At the very least there will be negative effects.
Conservatives and Republicans still refuse to admit it is a major problem......
They are squandering the future for our children and grandchildren.
The final two questions:
Q: One regular complaint about the Paris Agreement from Trump and others on the right is that they expect developing countries like China and India to ignore it and use dirtier forms of energy anyway. Does that appear to be what's happening?
SANDERSON: The long-standing problem in climate negotiations is that developed countries argue that all actors should reduce emissions at the same rate, while developing countries argue that the developed countries have already benefited from dirty fuels, so they should be allowed to do the same. Hence, the solution in Paris was that development should be slowed where possible and developing countries would be compensated for their inability to burn coal through the green climate fund.
However, since Paris, both India and China are moving faster than required towards renewable energy, and so in many ways it's unfair to label them as not pulling their weight. But this entire debate is a delicate matter in international relations, which is why it was so stunning that the Paris Agreement happened in the first place.
Q: The president has called man-made climate change a hoax and his administration has refused to confirm or deny whether that's still his view. If you had a few minutes alone with him to try and change his mind, what would you tell him?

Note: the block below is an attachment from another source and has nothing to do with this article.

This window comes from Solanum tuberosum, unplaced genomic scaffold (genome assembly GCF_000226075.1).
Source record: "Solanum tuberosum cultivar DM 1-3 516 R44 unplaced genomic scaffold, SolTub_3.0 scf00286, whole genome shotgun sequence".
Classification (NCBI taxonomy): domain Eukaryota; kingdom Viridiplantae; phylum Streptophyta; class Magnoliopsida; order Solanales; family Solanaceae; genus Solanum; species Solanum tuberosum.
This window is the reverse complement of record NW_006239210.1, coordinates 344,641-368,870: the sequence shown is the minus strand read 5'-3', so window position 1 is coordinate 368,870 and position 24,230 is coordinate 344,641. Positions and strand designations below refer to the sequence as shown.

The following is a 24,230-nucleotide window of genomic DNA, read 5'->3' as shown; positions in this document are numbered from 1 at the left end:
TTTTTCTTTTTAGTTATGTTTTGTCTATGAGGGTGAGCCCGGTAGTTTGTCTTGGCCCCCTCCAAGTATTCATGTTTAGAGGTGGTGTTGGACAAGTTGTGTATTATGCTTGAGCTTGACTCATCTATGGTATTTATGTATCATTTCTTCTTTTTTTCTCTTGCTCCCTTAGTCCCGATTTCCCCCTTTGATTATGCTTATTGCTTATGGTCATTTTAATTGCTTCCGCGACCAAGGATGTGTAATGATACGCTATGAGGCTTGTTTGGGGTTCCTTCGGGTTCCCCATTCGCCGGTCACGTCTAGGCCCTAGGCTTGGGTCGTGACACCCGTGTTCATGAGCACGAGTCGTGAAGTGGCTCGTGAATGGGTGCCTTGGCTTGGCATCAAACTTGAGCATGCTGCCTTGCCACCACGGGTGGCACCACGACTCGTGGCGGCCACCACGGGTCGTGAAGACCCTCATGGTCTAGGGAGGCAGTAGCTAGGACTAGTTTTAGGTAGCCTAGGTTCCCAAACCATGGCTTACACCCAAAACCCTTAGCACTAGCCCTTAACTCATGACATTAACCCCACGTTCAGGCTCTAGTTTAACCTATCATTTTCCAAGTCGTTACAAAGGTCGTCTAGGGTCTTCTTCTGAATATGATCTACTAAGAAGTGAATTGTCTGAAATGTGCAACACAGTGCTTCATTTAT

SANDERSON: In the case of the president, I would try to make the case that the climate is changing, that it's going to get worse, and the public will soon start to notice and demand action. [I would say] that global businesses realize this and that their shareholders are demanding that those businesses have a plan for when the economic conditions change to favor low-carbon technologies. I would say that America alone cannot stop the gradual global shift to demand for low-carbon technology, but it could lead the development and it could set the terms for mitigation if it remains part of the conversation. In short, I would say that superpowers rise and fall on the basis of their ability to adapt to a changing world, and that there are many who are poised to take America's place if it fails to adapt to a demonstrably changing climate.